Mountain Man….Having a Sense of Place

Today’s post is as much about places that make you feel great or unique, as it is about photography. Where does the mood or atmosphere, or maybe the actual lifestyle fit your personality?  In my own home state, our northern forests or maybe the Mississippi River
hold all of that criteria of mood and lifestyle for me.

America has the most diverse landscapes of anywhere in the world.
Landscape photography in the U.S. should be a goal of any landscape
photographer world-wide. Oceans, sub-tropics, swamps, prairies both flat
and rolling, northern forests, the low cactus and sand deserts, the
high desert and majestic mountains. That’s just the beginning.

The mood and lifestyle fits me best in the high mountains of the U.S.,
such as the Rockies, the High Sierras, or the Northern Cascades. I get no
feeling anywhere, like I get when I am above timberline in the mountains. I
have hiked it, camped it and climbed it, but I have also photographed

As a landscape photographer, the high deserts of the southwest are
supreme. Especially in red rock country. The opportunity to compose
color, light, texture, shape and the contrasts that it all provides,
is unparalleled.

Still in the end, I will take life above 10,000 feet. Now understand,
the high mountains also have immeasurable beauty for you to compose
with your camera, but there are a lot fewer graphics, and a lot more
hardships in getting there.

The first four images today were made in the high deserts of Utah. God
created Utah for landscape photographers, and red rock images like
those below, are busting down the seems of my image files and I am grateful for that.


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The mountainscapes I am showing today were all made in the late summer of 2007. That
should be the  last choice for a season to create images in the Colorado Rockies. Almost all of the snow is gone. Snow capped peaks are a part of what makes the high mountains the high mountains. Still, you’re in a great pace, so you make pictures.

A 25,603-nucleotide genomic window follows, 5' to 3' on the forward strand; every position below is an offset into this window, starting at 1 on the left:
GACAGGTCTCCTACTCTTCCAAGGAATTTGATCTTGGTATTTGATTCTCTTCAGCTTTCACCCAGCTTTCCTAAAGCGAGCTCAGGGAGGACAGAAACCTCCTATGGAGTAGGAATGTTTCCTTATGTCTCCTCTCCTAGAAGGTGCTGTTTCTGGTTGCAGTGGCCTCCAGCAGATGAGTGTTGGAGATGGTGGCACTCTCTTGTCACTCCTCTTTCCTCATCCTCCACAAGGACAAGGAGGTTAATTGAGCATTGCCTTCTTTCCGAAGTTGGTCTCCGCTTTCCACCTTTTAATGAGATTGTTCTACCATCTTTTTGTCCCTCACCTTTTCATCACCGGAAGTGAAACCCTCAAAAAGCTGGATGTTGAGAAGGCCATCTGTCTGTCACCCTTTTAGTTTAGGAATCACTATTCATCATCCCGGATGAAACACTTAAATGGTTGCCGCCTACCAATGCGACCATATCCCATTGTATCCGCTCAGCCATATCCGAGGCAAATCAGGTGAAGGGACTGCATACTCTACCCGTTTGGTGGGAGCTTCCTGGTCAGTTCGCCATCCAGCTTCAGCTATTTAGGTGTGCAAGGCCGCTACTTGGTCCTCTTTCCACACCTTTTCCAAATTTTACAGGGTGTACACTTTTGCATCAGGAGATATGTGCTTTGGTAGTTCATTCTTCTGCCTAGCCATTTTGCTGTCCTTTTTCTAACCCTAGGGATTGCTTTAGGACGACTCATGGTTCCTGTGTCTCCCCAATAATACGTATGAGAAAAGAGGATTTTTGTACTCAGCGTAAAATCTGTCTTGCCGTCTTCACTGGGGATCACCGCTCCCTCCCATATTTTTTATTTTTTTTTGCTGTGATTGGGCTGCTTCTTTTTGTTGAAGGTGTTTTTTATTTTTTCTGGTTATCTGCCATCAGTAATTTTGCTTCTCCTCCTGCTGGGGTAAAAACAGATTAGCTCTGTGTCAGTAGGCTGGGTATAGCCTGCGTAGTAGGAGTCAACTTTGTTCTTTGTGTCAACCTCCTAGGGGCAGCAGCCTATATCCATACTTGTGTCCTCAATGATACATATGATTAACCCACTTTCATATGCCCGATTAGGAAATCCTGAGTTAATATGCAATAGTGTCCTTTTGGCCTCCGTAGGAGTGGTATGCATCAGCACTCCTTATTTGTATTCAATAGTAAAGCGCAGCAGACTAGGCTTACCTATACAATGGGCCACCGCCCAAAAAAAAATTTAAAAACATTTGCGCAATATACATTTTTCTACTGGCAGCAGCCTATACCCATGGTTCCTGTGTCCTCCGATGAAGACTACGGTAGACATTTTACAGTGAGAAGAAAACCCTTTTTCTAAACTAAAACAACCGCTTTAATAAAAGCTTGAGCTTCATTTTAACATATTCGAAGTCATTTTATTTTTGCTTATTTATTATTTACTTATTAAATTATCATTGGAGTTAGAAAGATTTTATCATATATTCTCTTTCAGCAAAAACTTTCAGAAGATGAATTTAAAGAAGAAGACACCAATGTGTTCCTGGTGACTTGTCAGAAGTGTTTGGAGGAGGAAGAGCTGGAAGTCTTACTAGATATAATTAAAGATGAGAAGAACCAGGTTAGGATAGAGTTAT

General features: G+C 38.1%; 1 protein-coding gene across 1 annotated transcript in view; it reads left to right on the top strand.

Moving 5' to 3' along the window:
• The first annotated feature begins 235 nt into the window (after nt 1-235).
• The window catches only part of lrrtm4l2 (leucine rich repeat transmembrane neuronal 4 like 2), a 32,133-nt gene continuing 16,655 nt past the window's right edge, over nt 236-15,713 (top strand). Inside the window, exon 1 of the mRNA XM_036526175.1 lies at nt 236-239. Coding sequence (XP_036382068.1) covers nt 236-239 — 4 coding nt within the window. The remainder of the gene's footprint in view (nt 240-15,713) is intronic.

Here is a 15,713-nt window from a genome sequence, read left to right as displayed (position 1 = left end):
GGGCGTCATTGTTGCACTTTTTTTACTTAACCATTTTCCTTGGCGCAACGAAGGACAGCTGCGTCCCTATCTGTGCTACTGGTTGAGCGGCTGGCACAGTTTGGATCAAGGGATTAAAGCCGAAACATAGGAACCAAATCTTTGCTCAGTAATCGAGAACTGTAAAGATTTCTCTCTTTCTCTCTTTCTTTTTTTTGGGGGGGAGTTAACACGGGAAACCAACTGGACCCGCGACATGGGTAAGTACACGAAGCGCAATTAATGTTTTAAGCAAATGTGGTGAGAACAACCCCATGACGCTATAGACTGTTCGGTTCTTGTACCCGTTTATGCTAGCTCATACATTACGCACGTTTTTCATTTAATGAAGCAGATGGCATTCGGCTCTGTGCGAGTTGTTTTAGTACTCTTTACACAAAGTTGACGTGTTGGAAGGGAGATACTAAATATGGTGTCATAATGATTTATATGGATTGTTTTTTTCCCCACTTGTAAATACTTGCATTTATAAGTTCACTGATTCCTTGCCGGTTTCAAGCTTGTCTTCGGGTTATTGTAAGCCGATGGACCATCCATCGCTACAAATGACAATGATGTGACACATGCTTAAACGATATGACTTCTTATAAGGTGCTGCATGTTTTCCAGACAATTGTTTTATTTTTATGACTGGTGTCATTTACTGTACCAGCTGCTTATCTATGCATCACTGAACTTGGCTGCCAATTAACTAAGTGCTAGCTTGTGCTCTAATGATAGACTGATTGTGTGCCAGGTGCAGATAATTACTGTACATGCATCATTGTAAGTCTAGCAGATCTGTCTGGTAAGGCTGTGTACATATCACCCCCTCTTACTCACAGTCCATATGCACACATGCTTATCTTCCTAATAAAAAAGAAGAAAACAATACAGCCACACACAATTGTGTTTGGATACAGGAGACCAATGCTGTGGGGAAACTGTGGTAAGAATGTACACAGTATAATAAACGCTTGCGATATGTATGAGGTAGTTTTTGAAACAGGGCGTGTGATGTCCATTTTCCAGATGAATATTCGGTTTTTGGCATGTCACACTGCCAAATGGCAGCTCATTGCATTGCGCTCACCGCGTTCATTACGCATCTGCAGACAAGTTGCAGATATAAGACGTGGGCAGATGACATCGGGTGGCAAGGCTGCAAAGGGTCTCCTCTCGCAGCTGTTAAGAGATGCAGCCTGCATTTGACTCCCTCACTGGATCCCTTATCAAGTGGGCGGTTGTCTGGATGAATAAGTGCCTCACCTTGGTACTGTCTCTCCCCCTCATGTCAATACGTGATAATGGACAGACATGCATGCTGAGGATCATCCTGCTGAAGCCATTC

Now making compelling pictures in locations like Summit Lake (1st
picture) which is above 13,000 feet, or the Maroon Bells is pretty
easy. Those few lines of snow being contrasted with the green and the
flowers in the Summit Lake image makes it pretty nice. The
Maroon Bells are the most iconic location for images that “say”
Colorado Rockies. The rest of my trip meant less dramatic photos, but
I did what I could, and I cherished every moment in the high country.

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High mountains provide nice opportunities to compress layers of
mountain with longer than usual lenses. I used a 300mm lens for this image. Telephoto landscapes are pretty common in the mountains and abstracts can be found everywhere.

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Mountain valleys produce streams that originate from pure melting glaciers. A
polarizing filter to remove reflections might have provided an even
better look into the water here. The problem is that blue skies at high elevation can
become black when polarized. In 1986 (or so) I spent a weak in the high country testing Fujichrome Velvia film and overused a polarizer to the point of having many black skies,

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Climbing into higher valleys increases your opportunities for pleasing pictures.

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As you move into those high valleys even closer to timberline, it provides not only
wildflowers, but better visual opportunities to use them for frames or
lead-ins to peaks.

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No matter what time of year you are in the high country, there are always some opportunities to use snow belts, clouds or alpenglow to make interesting pictures. Remember, you are often as high, and sometimes higher than those clouds.

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This is above a valley and I am at 12,500 feet and the peak is well over 14,000
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From the “top of the world”.

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I will always find the high desert to be the most photogenic landscape
in North America, but I will also always find the top of the world the
best place to be.  The lack of oxygen you have from being there produces a high that is both legal and exhilarating.

Everybody needs a place where they are at home. Somewhere that feels
like it was made just for them. I may currently “live” a little above sea level, but I can say I “was most alive” at two miles above it.

Where are you most alive?

God Bless, Wayne

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2 Responses to Mountain Man….Having a Sense of Place

  1. Darlene Jansen says:

    These are gorgeous landscapes and beautiful photography Wayne; loved this post!

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